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Cost of This Time Down: Stagflation


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There will likely be many things hit by inflation while we have a stagnant economy.


Anything in demand in developing nations will be hit by it. Materials, Oil (not necessarily natgas), Food, perhaps very talented skilled individuals (brain drain from West to East so to speak), luxury goods... Eastern demand = lower Western supply.


Anything not in demand will disinflate: labour, discretionary products and services,  products and servcies which compete based solely on price: e.g. rates for telephones, internet, contractors, mechanics, will all contract. As spending is reduced supply will increase as demand decreases.


It looks like there is a big reversion to the mean when it comes to standards of living from West to East, ours flattening out while theirs improves.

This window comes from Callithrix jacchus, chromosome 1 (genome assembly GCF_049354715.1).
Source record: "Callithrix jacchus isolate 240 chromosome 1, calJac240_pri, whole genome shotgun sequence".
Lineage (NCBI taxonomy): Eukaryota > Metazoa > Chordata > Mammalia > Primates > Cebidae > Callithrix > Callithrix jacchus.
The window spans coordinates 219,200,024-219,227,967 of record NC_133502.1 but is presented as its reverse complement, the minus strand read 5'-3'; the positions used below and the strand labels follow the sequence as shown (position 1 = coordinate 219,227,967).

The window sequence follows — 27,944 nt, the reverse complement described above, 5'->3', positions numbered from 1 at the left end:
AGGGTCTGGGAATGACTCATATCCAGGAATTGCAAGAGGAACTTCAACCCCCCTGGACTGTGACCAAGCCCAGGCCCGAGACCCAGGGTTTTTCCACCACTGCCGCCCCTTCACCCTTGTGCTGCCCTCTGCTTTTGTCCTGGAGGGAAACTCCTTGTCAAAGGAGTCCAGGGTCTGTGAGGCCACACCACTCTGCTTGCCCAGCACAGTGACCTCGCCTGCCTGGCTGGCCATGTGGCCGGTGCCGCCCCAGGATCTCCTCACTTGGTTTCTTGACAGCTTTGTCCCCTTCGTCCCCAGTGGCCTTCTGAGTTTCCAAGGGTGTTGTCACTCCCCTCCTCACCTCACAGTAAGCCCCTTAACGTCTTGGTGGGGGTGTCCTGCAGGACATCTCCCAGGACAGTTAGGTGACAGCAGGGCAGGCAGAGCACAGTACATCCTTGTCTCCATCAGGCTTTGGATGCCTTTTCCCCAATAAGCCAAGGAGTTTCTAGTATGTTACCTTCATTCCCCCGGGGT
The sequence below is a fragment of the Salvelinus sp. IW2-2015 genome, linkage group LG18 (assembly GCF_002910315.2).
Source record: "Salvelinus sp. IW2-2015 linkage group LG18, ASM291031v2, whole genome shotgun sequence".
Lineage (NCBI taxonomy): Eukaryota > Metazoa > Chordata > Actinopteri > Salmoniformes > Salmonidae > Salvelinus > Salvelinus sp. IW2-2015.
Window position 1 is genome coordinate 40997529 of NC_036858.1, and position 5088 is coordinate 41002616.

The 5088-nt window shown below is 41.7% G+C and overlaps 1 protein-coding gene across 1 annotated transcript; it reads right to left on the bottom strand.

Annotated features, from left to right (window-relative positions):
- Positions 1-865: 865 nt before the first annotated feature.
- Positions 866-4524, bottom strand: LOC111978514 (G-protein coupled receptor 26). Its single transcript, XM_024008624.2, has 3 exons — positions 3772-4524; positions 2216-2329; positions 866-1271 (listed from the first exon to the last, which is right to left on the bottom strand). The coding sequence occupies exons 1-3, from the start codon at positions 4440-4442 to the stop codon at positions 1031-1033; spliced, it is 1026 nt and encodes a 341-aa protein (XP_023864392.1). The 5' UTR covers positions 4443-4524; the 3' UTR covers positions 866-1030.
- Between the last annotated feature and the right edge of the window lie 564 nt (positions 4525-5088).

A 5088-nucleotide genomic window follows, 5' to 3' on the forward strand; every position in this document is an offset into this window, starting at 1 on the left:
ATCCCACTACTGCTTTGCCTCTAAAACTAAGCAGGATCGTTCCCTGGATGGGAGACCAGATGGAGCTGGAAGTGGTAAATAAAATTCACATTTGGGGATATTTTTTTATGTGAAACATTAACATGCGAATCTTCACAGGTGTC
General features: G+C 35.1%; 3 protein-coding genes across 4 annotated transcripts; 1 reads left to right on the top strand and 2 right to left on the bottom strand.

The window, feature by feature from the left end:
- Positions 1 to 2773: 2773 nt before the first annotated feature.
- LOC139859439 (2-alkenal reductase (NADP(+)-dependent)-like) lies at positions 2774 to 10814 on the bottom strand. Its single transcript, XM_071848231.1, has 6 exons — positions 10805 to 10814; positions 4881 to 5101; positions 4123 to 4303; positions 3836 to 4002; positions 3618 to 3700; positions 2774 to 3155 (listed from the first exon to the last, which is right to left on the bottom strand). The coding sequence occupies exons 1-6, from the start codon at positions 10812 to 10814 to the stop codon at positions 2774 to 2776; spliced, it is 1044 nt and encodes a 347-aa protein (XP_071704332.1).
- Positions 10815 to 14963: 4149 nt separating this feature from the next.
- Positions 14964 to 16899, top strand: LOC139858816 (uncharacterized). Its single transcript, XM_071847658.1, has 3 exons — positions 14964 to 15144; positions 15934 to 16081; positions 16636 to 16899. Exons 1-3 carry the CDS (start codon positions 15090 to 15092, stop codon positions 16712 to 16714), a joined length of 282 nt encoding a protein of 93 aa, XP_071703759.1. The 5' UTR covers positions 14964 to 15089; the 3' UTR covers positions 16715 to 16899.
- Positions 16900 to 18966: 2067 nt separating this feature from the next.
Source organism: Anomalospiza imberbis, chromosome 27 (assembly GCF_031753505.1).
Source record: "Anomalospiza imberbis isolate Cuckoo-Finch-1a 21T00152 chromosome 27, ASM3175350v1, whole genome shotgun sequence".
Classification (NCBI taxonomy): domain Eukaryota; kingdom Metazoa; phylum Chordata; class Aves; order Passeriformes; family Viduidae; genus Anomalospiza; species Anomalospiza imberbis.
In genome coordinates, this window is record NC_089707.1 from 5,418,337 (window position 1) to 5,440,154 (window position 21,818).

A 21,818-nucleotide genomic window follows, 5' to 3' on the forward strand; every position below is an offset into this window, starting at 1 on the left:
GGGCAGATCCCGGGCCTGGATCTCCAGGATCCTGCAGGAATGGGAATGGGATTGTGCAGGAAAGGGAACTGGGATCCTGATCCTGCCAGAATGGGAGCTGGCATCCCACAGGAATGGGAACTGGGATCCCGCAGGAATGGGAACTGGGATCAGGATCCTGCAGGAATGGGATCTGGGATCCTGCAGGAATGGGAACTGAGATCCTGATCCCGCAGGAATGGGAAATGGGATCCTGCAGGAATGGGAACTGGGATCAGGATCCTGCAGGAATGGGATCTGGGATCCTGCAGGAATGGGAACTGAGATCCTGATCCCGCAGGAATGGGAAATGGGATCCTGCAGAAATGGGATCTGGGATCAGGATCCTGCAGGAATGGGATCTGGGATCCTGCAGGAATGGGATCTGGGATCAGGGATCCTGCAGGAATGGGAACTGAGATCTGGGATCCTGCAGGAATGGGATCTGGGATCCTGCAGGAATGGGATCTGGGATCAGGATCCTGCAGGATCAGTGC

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The term liquidity trap is used in Keynesian economics to refer to a situation where monetary policy is unable to stimulate an economy, either through lowering interest rates or increasing the money supply.


In its original conception, a liquidity trap resulted when demand for money becomes infinitely elastic (i.e. where the demand curve for money is horizontal) so that further injections of money into the economy will not serve to further lower interest rates. Under the narrow version of Keynesian theory in which this arises, it is specified that monetary policy affects the economy only through its effect on interest rates. Thus, if an economy enters a liquidity trap, further increases in the money stock will fail to further lower interest rates and, therefore, fail to stimulate.



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